Wolverhampton's Locally Listed Buildings

King's Church

Bath Road

Listing: Locally listed in 2004.  Purpose built 1892-3 as a Catholic Apostolic church.  Aisled nave, apsidal chancel with shallow ambulatory, small spire at junction of nave and chancel.  Mostly lancet windows.  Twin west porches with ironwork grilles.  Good quality orange brickwork with some dressings.  Original rainwater goods and green leaded glazing.  After closing the church was used by the Welsh Presbyterians and the Ukranian Uniats, before being taken over by its present congregation.

Comment:  This church is so enfolded with greenery that you can hardly see it - the photo above is the most revealing photo we have managed so far.  It stands next to the Ring Road and it and its trees improve the view from there.

A Bennett Clark photograph that gives a good overall impression of the church.
As to its original builders, the Catholic Apostolic Church, Gervase Nicholas E. Charmley, of the London Theological Seminary, has kindly written to tell us:  "The Catholic Apostolic Church was an extremely unusual dissenting body that believed that the office of Apostle had been restored to the church.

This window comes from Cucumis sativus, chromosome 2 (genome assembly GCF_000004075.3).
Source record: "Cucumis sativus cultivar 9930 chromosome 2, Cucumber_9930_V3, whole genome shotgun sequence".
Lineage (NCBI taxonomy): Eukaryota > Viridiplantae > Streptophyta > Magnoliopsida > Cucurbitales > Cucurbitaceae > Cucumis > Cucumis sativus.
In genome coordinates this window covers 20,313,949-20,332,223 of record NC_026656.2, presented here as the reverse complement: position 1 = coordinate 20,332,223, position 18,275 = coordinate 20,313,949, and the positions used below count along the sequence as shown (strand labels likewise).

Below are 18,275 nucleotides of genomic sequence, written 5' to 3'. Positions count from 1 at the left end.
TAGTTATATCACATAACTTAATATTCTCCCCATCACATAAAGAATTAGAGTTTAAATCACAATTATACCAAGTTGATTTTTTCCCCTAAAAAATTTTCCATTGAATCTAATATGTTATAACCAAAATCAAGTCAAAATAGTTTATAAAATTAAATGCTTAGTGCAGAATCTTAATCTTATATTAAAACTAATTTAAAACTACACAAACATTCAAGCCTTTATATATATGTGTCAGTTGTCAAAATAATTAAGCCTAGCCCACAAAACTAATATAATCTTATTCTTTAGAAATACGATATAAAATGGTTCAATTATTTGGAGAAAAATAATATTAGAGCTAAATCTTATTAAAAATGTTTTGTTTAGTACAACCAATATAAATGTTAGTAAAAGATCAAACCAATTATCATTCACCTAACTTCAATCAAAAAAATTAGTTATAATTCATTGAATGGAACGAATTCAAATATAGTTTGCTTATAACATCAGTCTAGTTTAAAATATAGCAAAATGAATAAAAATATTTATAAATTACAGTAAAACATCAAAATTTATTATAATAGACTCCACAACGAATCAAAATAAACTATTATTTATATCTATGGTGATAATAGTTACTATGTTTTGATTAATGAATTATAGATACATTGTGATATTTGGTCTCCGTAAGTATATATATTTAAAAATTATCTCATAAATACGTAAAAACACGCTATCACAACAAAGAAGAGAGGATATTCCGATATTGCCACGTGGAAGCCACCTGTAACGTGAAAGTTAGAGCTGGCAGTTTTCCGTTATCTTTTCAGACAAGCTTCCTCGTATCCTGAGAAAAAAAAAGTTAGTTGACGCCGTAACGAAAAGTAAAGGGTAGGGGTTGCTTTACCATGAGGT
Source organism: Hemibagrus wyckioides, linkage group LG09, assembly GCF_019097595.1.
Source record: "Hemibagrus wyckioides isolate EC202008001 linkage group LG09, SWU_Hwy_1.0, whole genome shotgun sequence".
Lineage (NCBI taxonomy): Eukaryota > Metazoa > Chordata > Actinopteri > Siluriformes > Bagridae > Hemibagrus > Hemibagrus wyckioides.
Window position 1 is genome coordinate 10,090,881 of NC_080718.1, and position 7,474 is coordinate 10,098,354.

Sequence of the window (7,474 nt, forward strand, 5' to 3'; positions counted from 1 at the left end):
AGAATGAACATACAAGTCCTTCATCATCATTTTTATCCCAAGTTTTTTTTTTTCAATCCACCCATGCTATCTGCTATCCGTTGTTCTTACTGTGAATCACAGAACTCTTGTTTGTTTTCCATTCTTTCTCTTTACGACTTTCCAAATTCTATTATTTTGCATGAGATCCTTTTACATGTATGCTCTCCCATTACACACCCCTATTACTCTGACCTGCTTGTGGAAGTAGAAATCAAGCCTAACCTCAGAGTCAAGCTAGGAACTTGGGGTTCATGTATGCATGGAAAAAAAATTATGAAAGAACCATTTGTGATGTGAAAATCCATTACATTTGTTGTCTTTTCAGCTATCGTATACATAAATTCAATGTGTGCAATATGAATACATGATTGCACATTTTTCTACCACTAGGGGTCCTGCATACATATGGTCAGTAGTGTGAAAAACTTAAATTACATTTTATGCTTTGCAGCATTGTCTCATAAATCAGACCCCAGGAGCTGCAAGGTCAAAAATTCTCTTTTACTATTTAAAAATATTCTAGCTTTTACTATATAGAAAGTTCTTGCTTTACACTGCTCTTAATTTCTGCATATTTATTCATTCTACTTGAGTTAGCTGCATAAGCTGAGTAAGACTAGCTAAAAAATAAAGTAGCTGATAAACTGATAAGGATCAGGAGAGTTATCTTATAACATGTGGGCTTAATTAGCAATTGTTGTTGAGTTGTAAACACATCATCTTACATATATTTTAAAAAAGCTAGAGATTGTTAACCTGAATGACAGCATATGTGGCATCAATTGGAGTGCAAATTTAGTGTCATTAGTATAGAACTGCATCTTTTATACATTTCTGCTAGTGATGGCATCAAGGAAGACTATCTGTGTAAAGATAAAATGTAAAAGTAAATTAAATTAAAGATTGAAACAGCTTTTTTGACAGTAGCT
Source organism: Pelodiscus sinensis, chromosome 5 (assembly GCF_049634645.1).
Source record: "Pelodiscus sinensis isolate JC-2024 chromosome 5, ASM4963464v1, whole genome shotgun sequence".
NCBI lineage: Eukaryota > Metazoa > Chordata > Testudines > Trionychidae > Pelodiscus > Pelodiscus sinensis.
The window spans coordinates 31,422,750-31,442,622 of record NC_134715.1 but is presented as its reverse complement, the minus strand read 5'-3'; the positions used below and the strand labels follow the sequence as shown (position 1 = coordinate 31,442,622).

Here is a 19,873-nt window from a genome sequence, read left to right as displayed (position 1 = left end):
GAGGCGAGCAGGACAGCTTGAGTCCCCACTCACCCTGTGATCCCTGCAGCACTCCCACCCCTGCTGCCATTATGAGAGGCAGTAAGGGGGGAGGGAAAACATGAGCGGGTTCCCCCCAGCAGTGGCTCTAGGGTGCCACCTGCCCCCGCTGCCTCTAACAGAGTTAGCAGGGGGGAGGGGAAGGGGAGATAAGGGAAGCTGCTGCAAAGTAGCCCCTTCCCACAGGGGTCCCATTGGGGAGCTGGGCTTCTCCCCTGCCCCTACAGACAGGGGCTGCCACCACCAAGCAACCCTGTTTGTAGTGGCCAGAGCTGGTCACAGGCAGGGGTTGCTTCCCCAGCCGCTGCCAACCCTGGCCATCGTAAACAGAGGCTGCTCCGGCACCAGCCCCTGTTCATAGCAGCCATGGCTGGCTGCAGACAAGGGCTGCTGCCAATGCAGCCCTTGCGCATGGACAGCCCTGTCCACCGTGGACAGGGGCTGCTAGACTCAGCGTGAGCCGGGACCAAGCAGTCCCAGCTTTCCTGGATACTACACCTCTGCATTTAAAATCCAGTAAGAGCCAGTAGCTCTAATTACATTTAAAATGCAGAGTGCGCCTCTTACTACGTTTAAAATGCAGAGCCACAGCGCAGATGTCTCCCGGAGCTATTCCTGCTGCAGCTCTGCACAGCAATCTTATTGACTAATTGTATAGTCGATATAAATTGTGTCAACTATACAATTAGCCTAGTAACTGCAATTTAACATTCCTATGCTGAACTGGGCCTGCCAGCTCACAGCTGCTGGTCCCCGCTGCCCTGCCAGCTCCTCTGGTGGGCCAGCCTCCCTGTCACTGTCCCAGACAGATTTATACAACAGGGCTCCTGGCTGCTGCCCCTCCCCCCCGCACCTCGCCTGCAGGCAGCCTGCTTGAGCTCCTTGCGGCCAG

The body was founded in 1835, and had its zenith in the second half of the 19th Century, when it organised elaborate ritual and constructed many beautiful buildings, most notably its London Cathedral, in Gordon Square, and the Mansfield Place church in Edinburgh.

The original Apostles had been appointed by a supposed divine revelation in 1835, and, as no further revelations were forthcoming about the replacement of the Apostles as they died, the last Apostle passed away in 1901; this led to a crisis, as the Apostles alone held the power of ordination to the ministry of the church.  The last ordained minister of the Church died in 1971".

The church's size, and the fact that it was included in Bennett Clark's album of photos strongly suggest the importance of the Catholic Apostolic church in the town at the time.